Health workers reported the training they received as part of the ARIDA initiative as highly acceptable and described it as practical, simple, accessible and participatory. The language used was clear, with adequate access to local languages and at appropriate levels for the health workers. The content was described as adequate to implement the devices and contained refreshers on MNCH (Maternal, Newborn, and Child Health) and IMNCI/iCCM. Health workers described facilitators to the training, which included the provision of chart booklets, practicing on volunteer children, and good mentorship and support throughout the training. Trainers were often described as well-qualified and accessible and some health workers described additional support from managers at facility, zonal and woreda levels.

However, health workers felt more training days (eg, 3 days) were needed to be fully competent in correctly applying either of the two devices and making decisions on treatment and/or referral based on results. Some health workers felt the training needed more practical sessions (eg, demonstrating the use of devices in facilities and communities) and trainings. Many health workers recommended that more staff needed to be trained, ranging from HEWs on the device use at household levels to higher-level staff within the health system (ie, all facility, zonal and kebele managers). High staff turnover, low numbers of human resources and absenteeism were described as challenges to having only one health worker trained per facility.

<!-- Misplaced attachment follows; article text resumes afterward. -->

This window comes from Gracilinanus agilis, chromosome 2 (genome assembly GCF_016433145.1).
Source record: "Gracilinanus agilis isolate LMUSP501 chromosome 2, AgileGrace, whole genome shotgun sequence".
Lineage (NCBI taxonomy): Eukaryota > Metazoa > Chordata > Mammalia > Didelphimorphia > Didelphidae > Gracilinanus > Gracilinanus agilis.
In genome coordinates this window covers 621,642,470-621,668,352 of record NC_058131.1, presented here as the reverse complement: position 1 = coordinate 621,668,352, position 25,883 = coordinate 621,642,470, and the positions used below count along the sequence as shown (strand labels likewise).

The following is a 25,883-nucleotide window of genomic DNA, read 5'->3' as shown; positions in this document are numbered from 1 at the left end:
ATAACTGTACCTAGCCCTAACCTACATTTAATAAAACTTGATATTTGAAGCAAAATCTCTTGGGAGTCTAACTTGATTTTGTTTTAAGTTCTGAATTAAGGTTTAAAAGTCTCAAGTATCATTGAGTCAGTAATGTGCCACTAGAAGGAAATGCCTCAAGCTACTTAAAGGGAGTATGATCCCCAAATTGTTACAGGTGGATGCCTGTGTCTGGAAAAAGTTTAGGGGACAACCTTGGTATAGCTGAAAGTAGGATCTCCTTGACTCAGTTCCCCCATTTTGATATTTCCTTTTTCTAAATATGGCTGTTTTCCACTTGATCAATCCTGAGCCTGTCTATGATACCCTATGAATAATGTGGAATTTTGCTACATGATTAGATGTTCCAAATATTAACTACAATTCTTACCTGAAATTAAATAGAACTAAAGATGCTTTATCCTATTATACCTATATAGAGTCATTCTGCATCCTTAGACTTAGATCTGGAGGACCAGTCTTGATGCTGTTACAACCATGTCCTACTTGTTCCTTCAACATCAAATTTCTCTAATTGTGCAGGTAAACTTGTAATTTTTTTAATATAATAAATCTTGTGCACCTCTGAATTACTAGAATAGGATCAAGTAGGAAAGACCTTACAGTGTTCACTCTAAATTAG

Supportive Supervision

Supportive supervision was described as having many benefits, including refreshing information learned, improving clinical practice, correcting mistakes and problem solving, identifying device malfunctions, and motivating staff. Many health workers reported receiving little or no supportive supervision; this was described as inadequate. Challenges to providing supportive supervision included lack of designated budget for supervision and no dedicated staff to provide technical support, not being requested to provide updates on the project successes or challenges, and a lack of management’s technical knowledge of the ARIDA initiative.